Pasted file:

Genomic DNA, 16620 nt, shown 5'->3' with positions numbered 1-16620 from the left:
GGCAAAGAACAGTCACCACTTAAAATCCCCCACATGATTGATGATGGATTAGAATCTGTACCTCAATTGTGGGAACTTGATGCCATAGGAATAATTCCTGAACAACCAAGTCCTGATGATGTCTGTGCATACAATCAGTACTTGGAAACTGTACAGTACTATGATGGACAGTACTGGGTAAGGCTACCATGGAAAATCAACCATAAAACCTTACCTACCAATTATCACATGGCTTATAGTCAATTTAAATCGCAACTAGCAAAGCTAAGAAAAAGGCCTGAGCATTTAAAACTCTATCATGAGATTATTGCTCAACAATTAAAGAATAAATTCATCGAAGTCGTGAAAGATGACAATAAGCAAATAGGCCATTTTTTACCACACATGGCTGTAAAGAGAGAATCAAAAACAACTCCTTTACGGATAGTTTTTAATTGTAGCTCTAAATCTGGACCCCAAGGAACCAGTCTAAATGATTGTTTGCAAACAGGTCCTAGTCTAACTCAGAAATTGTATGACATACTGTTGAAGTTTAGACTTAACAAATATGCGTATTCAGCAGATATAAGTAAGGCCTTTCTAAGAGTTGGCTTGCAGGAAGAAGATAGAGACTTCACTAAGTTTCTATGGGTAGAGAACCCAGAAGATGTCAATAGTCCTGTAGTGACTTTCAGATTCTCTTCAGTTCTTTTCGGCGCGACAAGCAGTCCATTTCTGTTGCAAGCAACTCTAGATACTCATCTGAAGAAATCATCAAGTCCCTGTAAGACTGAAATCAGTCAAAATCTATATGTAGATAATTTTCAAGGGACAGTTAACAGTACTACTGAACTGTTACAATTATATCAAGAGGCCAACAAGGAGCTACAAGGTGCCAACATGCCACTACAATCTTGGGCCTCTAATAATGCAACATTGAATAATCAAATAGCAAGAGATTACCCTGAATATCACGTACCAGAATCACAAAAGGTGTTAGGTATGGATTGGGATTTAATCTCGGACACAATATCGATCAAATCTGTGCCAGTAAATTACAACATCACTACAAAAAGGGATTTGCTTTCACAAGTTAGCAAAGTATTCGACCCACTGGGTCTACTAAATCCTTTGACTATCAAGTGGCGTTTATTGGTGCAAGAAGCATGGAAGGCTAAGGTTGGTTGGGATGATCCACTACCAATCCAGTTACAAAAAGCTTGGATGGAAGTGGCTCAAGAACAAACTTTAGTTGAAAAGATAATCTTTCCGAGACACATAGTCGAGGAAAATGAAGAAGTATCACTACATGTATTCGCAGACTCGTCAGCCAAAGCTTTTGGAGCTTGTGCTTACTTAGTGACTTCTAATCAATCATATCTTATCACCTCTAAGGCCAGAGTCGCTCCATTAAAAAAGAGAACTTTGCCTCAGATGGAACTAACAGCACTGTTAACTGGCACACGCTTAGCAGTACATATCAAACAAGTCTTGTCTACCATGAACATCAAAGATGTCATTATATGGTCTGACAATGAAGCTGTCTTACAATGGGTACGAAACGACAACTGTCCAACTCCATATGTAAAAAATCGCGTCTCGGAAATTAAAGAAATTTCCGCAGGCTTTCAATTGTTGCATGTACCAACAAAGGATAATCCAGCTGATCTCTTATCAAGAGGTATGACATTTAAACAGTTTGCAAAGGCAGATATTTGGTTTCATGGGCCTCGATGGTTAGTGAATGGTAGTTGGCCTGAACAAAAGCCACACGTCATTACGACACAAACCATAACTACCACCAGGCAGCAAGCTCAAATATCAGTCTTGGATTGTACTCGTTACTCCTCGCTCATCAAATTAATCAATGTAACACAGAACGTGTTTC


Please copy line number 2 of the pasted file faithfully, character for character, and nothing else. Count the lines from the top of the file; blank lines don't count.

GGCAAAGAACAGTCACCACTTAAAATCCCCCACATGATTGATGATGGATTAGAATCTGTACCTCAATTGTGGGAACTTGATGCCATAGGAATAATTCCTGAACAACCAAGTCCTGATGATGTCTGTGCATACAATCAGTACTTGGAAACTGTACAGTACTATGATGGACAGTACTGGGTAAGGCTACCATGGAAAATCAACCATAAAACCTTACCTACCAATTATCACATGGCTTATAGTCAATTTAAATCGCAACTAGCAAAGCTAAGAAAAAGGCCTGAGCATTTAAAACTCTATCATGAGATTATTGCTCAACAATTAAAGAATAAATTCATCGAAGTCGTGAAAGATGACAATAAGCAAATAGGCCATTTTTTACCACACATGGCTGTAAAGAGAGAATCAAAAACAACTCCTTTACGGATAGTTTTTAATTGTAGCTCTAAATCTGGACCCCAAGGAACCAGTCTAAATGATTGTTTGCAAACAGGTCCTAGTCTAACTCAGAAATTGTATGACATACTGTTGAAGTTTAGACTTAACAAATATGCGTATTCAGCAGATATAAGTAAGGCCTTTCTAAGAGTTGGCTTGCAGGAAGAAGATAGAGACTTCACTAAGTTTCTATGGGTAGAGAACCCAGAAGATGTCAATAGTCCTGTAGTGACTTTCAGATTCTCTTCAGTTCTTTTCGGCGCGACAAGCAGTCCATTTCTGTTGCAAGCAACTCTAGATACTCATCTGAAGAAATCATCAAGTCCCTGTAAGACTGAAATCAGTCAAAATCTATATGTAGATAATTTTCAAGGGACAGTTAACAGTACTACTGAACTGTTACAATTATATCAAGAGGCCAACAAGGAGCTACAAGGTGCCAACATGCCACTACAATCTTGGGCCTCTAATAATGCAACATTGAATAATCAAATAGCAAGAGATTACCCTGAATATCACGTACCAGAATCACAAAAGGTGTTAGGTATGGATTGGGATTTAATCTCGGACACAATATCGATCAAATCTGTGCCAGTAAATTACAACATCACTACAAAAAGGGATTTGCTTTCACAAGTTAGCAAAGTATTCGACCCACTGGGTCTACTAAATCCTTTGACTATCAAGTGGCGTTTATTGGTGCAAGAAGCATGGAAGGCTAAGGTTGGTTGGGATGATCCACTACCAATCCAGTTACAAAAAGCTTGGATGGAAGTGGCTCAAGAACAAACTTTAGTTGAAAAGATAATCTTTCCGAGACACATAGTCGAGGAAAATGAAGAAGTATCACTACATGTATTCGCAGACTCGTCAGCCAAAGCTTTTGGAGCTTGTGCTTACTTAGTGACTTCTAATCAATCATATCTTATCACCTCTAAGGCCAGAGTCGCTCCATTAAAAAAGAGAACTTTGCCTCAGATGGAACTAACAGCACTGTTAACTGGCACACGCTTAGCAGTACATATCAAACAAGTCTTGTCTACCATGAACATCAAAGATGTCATTATATGGTCTGACAATGAAGCTGTCTTACAATGGGTACGAAACGACAACTGTCCAACTCCATATGTAAAAAATCGCGTCTCGGAAATTAAAGAAATTTCCGCAGGCTTTCAATTGTTGCATGTACCAACAAAGGATAATCCAGCTGATCTCTTATCAAGAGGTATGACATTTAAACAGTTTGCAAAGGCAGATATTTGGTTTCATGGGCCTCGATGGTTAGTGAATGGTAGTTGGCCTGAACAAAAGCCACACGTCATTACGACACAAACCATAACTACCACCAGGCAGCAAGCTCAAATATCAGTCTTGGATTGTACTCGTTACTCCTCGCTCATCAAATTAATCAATGTAACACAGAACGTGTTTC